Founded in 1912, the Rice University campus is noted for its neo-Byzantine architecture, mature southern live aaks and a classical campus plan that emphasizes long, formal axes. In 2005 the Board of Trustees approved “A Vision for the Second Century,” a strategic plan that recognizes the importance of placemaking in campus culture. The Vision acknowledges the need to “provide the spaces and facilities that will cultivate greater dynamism and vibrancy on the campus and foster [a] sense of community.” The vision identified the need for a new social hub at the Central Quadrangle and following a generous donation from a Houston philanthropist, the university engaged a design team to implement this goal.
The university challenged the team to develop a scheme that responded to the constraints of the Central Quadrangle. Originally the primary east–west axis of the campus, the quadrangle was disrupted by the addition of the Fondren Library in 1940. Waiving the stringent architectural guidelines that typically apply to new construction on campus, the designers were charged with the creation of an iconic campus landmark that would offer flexible, nonprogrammed space that would become the intellectual crossroads of the campus.
Meticulously detailed and unpretentious, the transparency of the 6,000-square-foot glass, steel and aluminum pavilion offers a sublime contrast to the adjacent buildings. To complement the modesty of the building, the landscape architect surrounded the structure with a 10,000-square-foot concrete plaza scored and sandblasted in a simple geometric pattern that references the plan of the building. Linear bands of horsetail reed define the edge of the outdoor dining and separate the adjacent pedestrian paths.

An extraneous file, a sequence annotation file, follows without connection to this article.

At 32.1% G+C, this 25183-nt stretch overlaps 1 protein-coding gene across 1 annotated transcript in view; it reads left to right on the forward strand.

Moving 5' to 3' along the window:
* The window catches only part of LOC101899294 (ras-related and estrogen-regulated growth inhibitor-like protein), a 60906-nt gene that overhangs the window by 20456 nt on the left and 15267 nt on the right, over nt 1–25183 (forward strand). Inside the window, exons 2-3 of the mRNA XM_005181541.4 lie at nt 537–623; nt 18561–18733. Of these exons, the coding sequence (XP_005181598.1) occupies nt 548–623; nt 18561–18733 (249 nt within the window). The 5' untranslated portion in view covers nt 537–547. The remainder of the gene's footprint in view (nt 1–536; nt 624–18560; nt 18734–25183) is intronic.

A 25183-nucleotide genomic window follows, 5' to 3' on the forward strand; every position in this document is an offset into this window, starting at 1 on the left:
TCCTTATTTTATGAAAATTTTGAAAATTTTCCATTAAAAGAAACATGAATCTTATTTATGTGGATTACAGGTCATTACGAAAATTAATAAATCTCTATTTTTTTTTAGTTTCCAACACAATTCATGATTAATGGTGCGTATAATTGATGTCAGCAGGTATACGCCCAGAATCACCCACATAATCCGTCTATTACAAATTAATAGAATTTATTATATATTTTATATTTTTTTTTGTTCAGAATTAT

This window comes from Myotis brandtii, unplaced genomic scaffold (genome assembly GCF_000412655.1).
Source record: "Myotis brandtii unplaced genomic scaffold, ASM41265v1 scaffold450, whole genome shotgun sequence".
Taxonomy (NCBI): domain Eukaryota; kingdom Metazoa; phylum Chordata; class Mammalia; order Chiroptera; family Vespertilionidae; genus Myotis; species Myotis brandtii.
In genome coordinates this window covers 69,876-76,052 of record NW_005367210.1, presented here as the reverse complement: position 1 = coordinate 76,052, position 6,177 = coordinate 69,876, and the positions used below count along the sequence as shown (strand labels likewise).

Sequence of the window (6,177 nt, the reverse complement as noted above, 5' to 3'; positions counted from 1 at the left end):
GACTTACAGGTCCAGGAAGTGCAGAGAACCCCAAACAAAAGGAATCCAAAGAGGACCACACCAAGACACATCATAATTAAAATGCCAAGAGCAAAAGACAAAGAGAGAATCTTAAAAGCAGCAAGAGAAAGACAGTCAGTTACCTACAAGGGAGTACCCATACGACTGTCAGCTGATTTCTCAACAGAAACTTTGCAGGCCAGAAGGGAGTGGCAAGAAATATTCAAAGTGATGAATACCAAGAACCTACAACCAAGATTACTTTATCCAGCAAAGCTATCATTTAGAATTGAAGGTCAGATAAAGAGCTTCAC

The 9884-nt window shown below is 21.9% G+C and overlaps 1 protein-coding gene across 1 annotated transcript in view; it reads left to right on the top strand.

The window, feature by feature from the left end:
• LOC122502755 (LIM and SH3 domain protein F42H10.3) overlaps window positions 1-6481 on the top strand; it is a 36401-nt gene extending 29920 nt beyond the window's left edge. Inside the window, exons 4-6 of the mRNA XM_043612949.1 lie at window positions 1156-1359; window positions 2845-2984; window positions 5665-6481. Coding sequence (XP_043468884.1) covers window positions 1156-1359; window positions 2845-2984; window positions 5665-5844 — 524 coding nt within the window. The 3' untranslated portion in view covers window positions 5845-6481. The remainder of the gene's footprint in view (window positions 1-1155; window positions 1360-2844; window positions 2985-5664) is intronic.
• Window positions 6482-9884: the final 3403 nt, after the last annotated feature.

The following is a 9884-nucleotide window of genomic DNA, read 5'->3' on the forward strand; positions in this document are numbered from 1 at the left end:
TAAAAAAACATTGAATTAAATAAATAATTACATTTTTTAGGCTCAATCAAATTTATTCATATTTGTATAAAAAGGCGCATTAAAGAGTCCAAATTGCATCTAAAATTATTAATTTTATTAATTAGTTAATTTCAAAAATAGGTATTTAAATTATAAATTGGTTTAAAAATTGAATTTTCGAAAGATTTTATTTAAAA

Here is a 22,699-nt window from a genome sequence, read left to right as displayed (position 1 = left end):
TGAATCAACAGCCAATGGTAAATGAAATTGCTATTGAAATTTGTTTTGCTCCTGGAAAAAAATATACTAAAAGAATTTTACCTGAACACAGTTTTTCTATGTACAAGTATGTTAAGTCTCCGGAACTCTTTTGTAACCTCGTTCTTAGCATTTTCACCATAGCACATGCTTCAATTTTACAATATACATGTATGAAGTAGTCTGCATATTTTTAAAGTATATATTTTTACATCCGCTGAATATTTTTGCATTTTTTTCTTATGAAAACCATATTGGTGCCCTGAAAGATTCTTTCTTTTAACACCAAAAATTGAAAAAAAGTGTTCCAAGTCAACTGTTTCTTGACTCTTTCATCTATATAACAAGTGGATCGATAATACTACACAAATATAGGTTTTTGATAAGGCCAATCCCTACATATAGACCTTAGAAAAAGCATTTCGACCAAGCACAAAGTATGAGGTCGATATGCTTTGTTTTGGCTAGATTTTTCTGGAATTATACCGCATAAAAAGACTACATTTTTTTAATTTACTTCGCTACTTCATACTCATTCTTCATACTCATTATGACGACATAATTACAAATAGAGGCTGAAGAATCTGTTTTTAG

Interventions to the area of the Central Quadrangle to the west were limited to those that reinforced the existing framework of the space but the newly created interstitial space between the library and the pavilion required a more complex approach. Responding to the grid of the building, a bosque of 48 specimen allee lacebark elms rise from a plane of decomposed granite and provides an organizational framework that humanizes the scale of the space. A generous concrete walk connecting the library and the pavilion bisects the grove into garden rooms defined by plantings of African iris. Long black concrete fountains filled with beach stone occupy the center of each space, filling the garden with the murmur of running water and reflecting the filtered light through the canopy. Movable furniture and subtle site lighting allow impromptu gatherings of visitors to enjoy the oasis created by the dense shade and running water.
Respecting the lightness of the building, the landscape architect made minimal interventions elsewhere. New concrete walks and a row of specimen live oaks reinforce the existing spatial framework of the quadrangle. Although the floodplain requirements necessitated a finish floor elevation considerably higher than existing grade, the architects favored a solution that would not isolate the building on a dramatic plinth. Carefully considering the existing trees, the landscape architect subtly manipulated the grading of the approach walks so that building feathers into the landscape and overcomes the flatness of the campus
Working closely with the architect, the landscape architect developed a scheme that gracefully harmonizes the building with the landscape, knitting together many disparate elements on a challenging site and strengthening the existing framework of the campus.
By creating a garden that promotes human interaction and offers respite day or night, the landscape architect has redefined the way that generations of students will view public space.